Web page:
The Thing I Dreaded the Most….

Esther Egerton

The thing I dreaded the most as soon as I had done it, I wanted to get up and do it again. What is that all about? Initially I think it is an adrenalin rush after achieving something that you were dreading you then feel like you have conquered the world. It’s that glorious moment when the critical voice has yet to kick in and you start to dissect your performance.

You do come down eventually, whether it takes 5 minutes or 5 hours, but essentially you do feel a great sense of accomplishment, well I did anyway.

You see I am happy to get up on a stage with a well rehearsed part and look out to an audience that actually you cannot see, (apart from maybe the first two rows) – it’s just blackness. You can be in the zone, there are no distractions and anyway you are being someone else. Delicious.

However, put me in a room where I have to present and I have written the speech and I can see all those faces and yes I have prepared but I don’t want to sound rehearsed… and.. and…I just have to be myself – gulp! I want to show my natural, vulnerable self and it’s flipping scary. So what have I been doing? I have been putting myself forward for any kind of opportunity where I can speak in front of a group, deliver something challenging to a number of colleagues. I have been saying “YES” to all of it. You’re probably thinking ‘She must be mad, I couldn’t do that.’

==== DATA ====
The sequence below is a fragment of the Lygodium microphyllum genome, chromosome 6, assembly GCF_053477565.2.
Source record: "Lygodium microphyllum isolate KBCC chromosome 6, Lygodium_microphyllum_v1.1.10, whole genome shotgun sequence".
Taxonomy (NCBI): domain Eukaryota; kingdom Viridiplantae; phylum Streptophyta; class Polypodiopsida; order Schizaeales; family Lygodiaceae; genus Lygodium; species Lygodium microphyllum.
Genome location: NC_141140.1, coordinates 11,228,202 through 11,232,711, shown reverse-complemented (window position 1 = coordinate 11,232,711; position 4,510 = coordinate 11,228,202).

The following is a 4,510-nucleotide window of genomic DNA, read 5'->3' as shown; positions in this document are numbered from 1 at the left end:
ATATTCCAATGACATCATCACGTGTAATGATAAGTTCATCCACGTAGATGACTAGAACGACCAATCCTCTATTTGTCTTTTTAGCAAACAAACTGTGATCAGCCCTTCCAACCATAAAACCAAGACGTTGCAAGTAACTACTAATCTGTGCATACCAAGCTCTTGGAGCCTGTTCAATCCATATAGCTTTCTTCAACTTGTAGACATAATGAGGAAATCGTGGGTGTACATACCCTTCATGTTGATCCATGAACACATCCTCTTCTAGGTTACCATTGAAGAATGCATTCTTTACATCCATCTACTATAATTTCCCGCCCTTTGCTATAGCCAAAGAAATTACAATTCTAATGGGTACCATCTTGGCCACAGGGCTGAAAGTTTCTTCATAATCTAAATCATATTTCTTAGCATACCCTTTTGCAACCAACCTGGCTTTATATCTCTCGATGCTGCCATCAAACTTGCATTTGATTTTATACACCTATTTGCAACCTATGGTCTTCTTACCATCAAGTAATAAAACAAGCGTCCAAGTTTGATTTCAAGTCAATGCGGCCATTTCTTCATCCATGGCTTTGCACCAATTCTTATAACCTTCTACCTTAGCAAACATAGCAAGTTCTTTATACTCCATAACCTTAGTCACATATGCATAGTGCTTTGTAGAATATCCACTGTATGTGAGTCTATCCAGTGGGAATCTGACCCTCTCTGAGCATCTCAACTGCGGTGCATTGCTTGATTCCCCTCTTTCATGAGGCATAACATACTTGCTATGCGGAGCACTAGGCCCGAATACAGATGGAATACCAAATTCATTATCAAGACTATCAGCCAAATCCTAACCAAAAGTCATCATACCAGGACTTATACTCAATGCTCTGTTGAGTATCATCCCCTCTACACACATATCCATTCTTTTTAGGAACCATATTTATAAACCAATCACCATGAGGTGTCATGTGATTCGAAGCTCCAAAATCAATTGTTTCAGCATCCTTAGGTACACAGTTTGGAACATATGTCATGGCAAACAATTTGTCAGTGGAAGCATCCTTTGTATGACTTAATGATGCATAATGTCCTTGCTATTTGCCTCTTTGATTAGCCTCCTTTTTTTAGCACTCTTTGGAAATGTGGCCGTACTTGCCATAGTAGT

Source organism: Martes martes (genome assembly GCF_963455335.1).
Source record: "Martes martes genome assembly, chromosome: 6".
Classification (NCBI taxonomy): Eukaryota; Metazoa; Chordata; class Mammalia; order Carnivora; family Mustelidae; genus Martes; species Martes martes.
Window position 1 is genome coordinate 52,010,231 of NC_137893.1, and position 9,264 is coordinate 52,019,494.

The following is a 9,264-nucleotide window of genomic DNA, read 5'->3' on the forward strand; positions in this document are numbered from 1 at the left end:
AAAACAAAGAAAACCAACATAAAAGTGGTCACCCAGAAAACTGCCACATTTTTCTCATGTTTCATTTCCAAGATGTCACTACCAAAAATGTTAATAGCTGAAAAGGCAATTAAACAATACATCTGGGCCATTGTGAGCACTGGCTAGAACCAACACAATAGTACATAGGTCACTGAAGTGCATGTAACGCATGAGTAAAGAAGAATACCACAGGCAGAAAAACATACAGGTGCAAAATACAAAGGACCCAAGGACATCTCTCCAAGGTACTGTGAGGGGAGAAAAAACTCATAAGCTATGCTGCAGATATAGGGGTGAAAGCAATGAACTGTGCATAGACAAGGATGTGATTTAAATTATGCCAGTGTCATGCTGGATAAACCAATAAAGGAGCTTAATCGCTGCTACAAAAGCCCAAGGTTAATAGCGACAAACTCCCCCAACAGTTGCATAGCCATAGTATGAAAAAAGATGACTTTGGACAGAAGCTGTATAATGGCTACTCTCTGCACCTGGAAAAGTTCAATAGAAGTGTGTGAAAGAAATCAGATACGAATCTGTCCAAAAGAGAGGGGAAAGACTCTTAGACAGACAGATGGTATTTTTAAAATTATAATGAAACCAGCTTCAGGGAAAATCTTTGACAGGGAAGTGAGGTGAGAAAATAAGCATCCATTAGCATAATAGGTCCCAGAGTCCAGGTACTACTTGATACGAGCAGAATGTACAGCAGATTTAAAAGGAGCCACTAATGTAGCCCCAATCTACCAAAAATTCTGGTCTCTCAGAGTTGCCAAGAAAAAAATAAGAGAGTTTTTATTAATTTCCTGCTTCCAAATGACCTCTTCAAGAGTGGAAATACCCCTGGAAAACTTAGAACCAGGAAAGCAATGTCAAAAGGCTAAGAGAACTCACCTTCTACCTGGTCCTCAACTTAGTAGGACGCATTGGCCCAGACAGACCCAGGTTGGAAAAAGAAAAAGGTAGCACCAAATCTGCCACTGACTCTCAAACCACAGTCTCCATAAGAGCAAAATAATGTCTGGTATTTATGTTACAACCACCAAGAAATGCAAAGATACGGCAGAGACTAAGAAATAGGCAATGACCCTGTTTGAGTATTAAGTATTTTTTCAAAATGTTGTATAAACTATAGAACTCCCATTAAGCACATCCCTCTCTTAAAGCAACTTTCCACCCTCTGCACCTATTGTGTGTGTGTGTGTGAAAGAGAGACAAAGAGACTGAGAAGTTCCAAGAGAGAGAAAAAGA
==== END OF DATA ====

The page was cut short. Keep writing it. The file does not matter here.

Actually quite a few people have said that to me, not the mad bit, but ‘I couldn’t do what you do’. And there’s the rub, there’s a high percentage of people who would rather be buried alive than stand up and present. No really it’s true.

So then I started asking the question- why is this? It is because we’re worried about what people think of us? There is a strong need in all of us to want to belong.

You can however do it. As they say if I can do it you can do it, it’s that simple. It might not be the most comfortable feeling in the world, but the more you do it the easier it becomes. If you weren’t scared and didn’t feel the nerves, which you can reframe as excitement it would mean you didn’t care and perhaps you would dial in the performance. Like a sports person does after a thrilling game and they do the ‘sports talk’ thing, you know like they’re talking about someone else – in the third person!! That really winds me up, where is the passion, the vulnerability the connection with their audience? Perhaps, they’re just knackered.

I am giving you permission that it’s ok to show up as you, even if you feel like a bundle of nerves and you worried you might look stupid, just say to yourself ‘it’s ok I am being me, it’s real’ and people will understand, they know what it feels like.

It doesn’t matter anyway what they think as it’s there stuff and you’ll never really know and that’s a waste of energy. You are being brave. As Brene Brown argues ‘that vulnerability is in fact a strength, and when we shut ourselves off from revealing our true selves we grow distanced from things that bring purpose and meaning to our lives.’

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